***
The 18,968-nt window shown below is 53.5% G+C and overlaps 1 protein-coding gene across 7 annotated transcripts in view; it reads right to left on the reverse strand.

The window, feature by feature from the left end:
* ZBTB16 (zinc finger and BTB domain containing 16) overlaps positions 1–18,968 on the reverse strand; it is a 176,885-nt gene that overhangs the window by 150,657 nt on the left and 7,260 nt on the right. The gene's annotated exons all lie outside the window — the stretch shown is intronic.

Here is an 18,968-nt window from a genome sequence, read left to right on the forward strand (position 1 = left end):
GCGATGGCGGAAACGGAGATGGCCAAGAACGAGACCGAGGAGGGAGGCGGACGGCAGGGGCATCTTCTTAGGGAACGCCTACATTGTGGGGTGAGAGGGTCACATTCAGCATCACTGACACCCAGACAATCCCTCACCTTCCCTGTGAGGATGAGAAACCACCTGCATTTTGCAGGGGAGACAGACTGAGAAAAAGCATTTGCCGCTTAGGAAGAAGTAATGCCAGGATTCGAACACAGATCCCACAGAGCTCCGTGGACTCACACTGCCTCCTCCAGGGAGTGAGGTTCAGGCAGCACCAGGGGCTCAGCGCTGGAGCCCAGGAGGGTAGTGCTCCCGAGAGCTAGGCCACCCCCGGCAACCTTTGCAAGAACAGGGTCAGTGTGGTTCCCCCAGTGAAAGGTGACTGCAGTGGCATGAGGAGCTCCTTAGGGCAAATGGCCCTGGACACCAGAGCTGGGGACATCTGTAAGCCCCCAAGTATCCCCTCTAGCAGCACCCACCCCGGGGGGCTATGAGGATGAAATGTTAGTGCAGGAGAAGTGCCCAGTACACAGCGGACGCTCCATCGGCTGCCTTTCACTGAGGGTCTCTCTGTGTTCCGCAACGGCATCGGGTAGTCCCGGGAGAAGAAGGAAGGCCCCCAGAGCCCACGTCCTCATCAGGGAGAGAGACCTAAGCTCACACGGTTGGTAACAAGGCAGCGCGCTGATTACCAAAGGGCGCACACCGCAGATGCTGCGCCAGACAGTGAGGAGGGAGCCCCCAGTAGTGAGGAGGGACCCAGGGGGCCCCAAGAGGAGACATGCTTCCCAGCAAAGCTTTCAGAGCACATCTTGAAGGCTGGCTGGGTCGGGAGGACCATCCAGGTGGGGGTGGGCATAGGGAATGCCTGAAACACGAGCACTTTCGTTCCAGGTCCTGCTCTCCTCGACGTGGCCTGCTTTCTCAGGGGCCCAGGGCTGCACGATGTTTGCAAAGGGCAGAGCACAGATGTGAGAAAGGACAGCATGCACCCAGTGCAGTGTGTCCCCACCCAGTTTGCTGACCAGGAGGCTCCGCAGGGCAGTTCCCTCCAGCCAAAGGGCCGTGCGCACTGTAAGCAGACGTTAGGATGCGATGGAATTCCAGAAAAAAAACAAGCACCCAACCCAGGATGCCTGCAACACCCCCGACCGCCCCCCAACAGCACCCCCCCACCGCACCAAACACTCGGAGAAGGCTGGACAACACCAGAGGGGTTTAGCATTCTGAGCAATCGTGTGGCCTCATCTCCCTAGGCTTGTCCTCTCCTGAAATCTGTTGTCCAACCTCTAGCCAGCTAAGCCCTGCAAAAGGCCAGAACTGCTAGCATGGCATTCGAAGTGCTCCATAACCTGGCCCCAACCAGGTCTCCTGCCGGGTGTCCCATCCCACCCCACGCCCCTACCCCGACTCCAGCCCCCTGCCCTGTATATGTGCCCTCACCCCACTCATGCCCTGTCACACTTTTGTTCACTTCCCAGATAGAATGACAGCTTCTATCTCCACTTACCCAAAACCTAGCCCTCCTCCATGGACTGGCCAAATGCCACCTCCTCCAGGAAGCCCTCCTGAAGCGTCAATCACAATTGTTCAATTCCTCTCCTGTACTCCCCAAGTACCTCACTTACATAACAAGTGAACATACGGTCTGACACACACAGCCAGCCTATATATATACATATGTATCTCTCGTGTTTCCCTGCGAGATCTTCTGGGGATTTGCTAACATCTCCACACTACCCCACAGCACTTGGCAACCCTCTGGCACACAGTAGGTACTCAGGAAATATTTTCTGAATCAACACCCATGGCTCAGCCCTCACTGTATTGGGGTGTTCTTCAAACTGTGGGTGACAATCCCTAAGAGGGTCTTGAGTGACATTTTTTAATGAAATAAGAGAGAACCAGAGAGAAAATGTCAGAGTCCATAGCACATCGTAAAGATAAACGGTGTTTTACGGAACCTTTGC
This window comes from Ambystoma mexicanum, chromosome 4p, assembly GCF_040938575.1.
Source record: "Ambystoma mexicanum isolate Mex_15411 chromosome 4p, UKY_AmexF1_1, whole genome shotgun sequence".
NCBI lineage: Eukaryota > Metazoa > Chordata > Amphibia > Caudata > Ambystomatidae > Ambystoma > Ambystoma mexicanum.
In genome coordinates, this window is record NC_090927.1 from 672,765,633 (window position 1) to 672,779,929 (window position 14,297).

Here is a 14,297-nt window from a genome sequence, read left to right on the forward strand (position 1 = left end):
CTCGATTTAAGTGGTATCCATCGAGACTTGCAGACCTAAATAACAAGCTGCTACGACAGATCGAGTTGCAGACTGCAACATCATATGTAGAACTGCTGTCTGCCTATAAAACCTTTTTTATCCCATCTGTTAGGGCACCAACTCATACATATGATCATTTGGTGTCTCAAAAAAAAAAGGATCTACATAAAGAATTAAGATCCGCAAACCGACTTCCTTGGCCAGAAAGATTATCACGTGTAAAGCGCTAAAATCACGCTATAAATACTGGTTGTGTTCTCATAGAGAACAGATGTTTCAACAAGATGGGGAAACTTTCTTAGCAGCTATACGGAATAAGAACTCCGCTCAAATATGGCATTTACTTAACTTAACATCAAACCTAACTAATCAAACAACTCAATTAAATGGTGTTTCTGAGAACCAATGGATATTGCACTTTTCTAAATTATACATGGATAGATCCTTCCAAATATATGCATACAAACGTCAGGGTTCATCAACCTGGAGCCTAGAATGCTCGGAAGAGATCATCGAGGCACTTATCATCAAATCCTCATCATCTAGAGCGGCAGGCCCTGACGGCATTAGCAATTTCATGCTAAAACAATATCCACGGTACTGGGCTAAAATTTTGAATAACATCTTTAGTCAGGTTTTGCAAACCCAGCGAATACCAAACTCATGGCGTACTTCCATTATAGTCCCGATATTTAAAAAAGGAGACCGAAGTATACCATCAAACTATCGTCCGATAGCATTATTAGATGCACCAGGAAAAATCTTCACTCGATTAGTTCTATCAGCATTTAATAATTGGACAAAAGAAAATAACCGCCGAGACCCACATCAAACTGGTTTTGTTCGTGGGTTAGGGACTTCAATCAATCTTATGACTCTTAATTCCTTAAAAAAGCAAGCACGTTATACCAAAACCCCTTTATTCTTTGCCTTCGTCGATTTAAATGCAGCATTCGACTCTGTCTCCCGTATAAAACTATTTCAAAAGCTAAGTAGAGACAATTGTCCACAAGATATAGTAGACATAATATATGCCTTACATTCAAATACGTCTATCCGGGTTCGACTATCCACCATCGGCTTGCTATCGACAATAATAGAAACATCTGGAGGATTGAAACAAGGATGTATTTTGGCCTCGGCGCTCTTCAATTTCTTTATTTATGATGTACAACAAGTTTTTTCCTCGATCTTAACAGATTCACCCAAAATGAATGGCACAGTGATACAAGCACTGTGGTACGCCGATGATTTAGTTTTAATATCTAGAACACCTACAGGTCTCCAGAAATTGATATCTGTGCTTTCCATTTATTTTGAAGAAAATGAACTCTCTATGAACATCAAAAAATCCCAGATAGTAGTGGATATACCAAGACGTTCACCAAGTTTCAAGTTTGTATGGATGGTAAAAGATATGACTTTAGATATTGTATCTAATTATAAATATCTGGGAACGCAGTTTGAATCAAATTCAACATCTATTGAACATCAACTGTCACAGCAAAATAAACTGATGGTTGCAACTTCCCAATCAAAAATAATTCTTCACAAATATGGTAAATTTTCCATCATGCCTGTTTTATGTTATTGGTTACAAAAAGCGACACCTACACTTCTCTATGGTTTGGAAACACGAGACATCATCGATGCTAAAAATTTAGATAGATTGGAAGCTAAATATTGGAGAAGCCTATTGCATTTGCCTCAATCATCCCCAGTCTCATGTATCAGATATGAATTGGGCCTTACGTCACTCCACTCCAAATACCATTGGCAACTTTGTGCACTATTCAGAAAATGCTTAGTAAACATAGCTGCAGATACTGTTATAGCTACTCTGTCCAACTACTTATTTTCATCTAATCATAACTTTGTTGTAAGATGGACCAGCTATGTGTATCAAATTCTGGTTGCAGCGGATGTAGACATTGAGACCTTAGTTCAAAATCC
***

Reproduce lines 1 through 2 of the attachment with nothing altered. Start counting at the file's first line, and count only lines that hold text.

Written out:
The 18,968-nt window shown below is 53.5% G+C and overlaps 1 protein-coding gene across 7 annotated transcripts in view; it reads right to left on the reverse strand.

The window, feature by feature from the left end: